Thursday, July 7, 2011

Saturn storm pictured

The storm has caused a 'Great White Spot' on the planet which is visible from the Earth.
Observations from the Cassini spacecraft - combined with images from ground-based telescopes - reveal the electric spectacle which is producing a tempest so intense the flashes are occurring at the rate of up to ten times a second, say researchers whose findings are published in two papers in Nature.
Great White Spots are so-called because they are large enough to be visible by telescope from Earth and

break out rarely - about once every thirty years.
This outburst began last December as Cassini orbited the usually calm ringed planet while a network of ground-based observers also monitored the storm's evolution.
Planetary scientist Professor Agustin Sanchez-Lavega, of the School of Engineering of Bilbao, and colleagues said: "
Huge storms known as Great White Spots, which are ten times larger than the regular storms, are rarer and occur about once per Saturnian year (29.5 Earth years)."
It is only the sixth time the once-in-a-generation phenomenon - which occurs as spring comes to the 87,000 mile wide planet's northern hemisphere - has been spotted since 1876.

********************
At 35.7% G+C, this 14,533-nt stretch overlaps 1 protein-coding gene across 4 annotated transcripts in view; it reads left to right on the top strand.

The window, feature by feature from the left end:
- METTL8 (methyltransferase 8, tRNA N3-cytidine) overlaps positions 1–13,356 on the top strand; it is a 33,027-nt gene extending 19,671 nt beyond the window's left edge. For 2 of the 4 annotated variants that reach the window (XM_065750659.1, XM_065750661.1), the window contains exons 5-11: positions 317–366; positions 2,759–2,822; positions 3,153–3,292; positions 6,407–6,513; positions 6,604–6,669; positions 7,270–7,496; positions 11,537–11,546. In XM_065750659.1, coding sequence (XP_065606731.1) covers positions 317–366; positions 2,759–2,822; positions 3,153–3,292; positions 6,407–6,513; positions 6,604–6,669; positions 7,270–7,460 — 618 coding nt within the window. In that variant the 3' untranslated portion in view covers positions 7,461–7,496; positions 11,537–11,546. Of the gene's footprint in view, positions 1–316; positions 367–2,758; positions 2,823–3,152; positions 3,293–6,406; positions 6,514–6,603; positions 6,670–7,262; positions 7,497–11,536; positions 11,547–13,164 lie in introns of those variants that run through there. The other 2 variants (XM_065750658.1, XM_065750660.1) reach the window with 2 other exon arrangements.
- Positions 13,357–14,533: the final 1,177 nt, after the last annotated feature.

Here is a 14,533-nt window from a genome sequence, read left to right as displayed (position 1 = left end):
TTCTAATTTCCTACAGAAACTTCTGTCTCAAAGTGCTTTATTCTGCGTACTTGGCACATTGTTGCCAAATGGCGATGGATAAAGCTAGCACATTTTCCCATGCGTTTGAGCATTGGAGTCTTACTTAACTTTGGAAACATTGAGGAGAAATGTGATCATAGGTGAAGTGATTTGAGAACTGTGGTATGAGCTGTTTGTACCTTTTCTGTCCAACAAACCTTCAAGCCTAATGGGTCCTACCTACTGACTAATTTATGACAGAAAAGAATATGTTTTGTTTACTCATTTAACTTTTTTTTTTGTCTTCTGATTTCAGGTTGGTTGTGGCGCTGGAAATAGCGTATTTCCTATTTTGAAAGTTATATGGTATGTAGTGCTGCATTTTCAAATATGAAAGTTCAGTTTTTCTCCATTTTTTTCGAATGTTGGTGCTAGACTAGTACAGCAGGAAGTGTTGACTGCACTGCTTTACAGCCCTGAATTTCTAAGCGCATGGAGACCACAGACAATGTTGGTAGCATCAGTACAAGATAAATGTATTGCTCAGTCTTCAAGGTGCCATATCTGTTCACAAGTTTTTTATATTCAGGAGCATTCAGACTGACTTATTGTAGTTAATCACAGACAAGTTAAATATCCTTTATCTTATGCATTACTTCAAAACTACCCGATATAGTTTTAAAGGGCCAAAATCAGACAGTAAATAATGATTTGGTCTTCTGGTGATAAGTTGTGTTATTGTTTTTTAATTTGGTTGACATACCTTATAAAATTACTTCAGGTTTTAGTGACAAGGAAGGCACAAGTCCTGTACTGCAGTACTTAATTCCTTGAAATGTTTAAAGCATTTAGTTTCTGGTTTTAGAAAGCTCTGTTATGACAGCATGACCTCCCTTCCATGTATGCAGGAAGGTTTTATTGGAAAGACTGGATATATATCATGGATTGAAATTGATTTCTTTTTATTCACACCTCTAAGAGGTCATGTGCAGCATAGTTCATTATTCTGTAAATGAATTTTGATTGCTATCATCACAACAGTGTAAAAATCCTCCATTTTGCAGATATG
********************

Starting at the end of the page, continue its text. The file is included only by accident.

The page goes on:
The storm has a latitude and longitude of 6,200 and 10,500 miles respectively - meaning it would spread across half of the Earth.
Dr Georg Fischer, of the Austrian Academy of Sciences in Graz, and colleagues said in a second study: "The visible plume consists of high-altitude clouds that overshoot the outermost ammonia cloud layer owing to strong vertical convection, as is typical for thunderstorms.
"The flash rates of this storm are about an order of magnitude higher than previous ones, and peak rates larger than ten per second were recorded.
"This main storm developed an elongated eastward tail with additional but weaker storm cells that wrapped around the whole planet by February 2011. Unlike storms on Earth, the total power of this storm is comparable to Saturns total emitted power."
They said the appearance of such storms in the northern hemisphere could be related to the change of seasons.
Physicist Professor Peter Read, of Oxford University, reviewed the papers for the journal and said they present "some of the most detailed observations so far of such a dramatic event."
He said: "These observations reveal with great clarity that the GWS comprises a massive complex of convective thunderstorms, upwelling heat energy and moisture from levels deep within Saturn's atmosphere, accompanied by huge and almost continuous lightning discharges.
"It will be a major challenge to the next generation of atmospheric models to predict when (and where) storm clouds will next appear to brood over Saturn's normally bland and hazy face."

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